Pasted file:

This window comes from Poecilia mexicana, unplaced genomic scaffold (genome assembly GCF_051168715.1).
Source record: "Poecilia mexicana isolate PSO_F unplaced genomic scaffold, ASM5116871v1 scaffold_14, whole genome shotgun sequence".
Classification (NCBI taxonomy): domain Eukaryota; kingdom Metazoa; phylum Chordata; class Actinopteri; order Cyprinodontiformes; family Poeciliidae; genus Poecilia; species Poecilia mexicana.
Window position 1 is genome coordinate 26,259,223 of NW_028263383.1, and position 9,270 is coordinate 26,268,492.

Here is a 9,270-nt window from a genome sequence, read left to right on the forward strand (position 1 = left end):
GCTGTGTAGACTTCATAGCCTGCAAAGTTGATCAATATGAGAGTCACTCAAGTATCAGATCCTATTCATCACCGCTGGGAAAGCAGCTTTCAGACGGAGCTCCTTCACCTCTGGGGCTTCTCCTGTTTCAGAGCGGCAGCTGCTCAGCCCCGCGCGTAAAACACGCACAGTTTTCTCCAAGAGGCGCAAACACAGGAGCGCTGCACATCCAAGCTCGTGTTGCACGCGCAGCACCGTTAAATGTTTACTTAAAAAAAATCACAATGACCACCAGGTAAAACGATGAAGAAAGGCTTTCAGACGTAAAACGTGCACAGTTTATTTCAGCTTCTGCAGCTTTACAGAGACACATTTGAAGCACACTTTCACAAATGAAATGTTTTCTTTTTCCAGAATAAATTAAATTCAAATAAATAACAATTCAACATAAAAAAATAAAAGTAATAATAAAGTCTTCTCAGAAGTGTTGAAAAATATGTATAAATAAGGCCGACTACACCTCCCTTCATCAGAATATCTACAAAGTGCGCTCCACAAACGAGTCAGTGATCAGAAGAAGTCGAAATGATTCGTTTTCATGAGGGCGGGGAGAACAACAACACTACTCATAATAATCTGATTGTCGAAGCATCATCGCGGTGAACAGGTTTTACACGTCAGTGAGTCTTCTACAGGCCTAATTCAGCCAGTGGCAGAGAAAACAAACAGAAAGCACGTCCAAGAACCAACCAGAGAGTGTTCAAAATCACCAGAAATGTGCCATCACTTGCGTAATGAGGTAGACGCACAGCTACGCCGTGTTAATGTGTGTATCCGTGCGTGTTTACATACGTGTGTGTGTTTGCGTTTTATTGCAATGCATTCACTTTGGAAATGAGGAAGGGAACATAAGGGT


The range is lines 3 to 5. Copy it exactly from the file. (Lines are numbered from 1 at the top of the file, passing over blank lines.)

Classification (NCBI taxonomy): domain Eukaryota; kingdom Metazoa; phylum Chordata; class Actinopteri; order Cyprinodontiformes; family Poeciliidae; genus Poecilia; species Poecilia mexicana.
Window position 1 is genome coordinate 26,259,223 of NW_028263383.1, and position 9,270 is coordinate 26,268,492.

Here is a 9,270-nt window from a genome sequence, read left to right on the forward strand (position 1 = left end):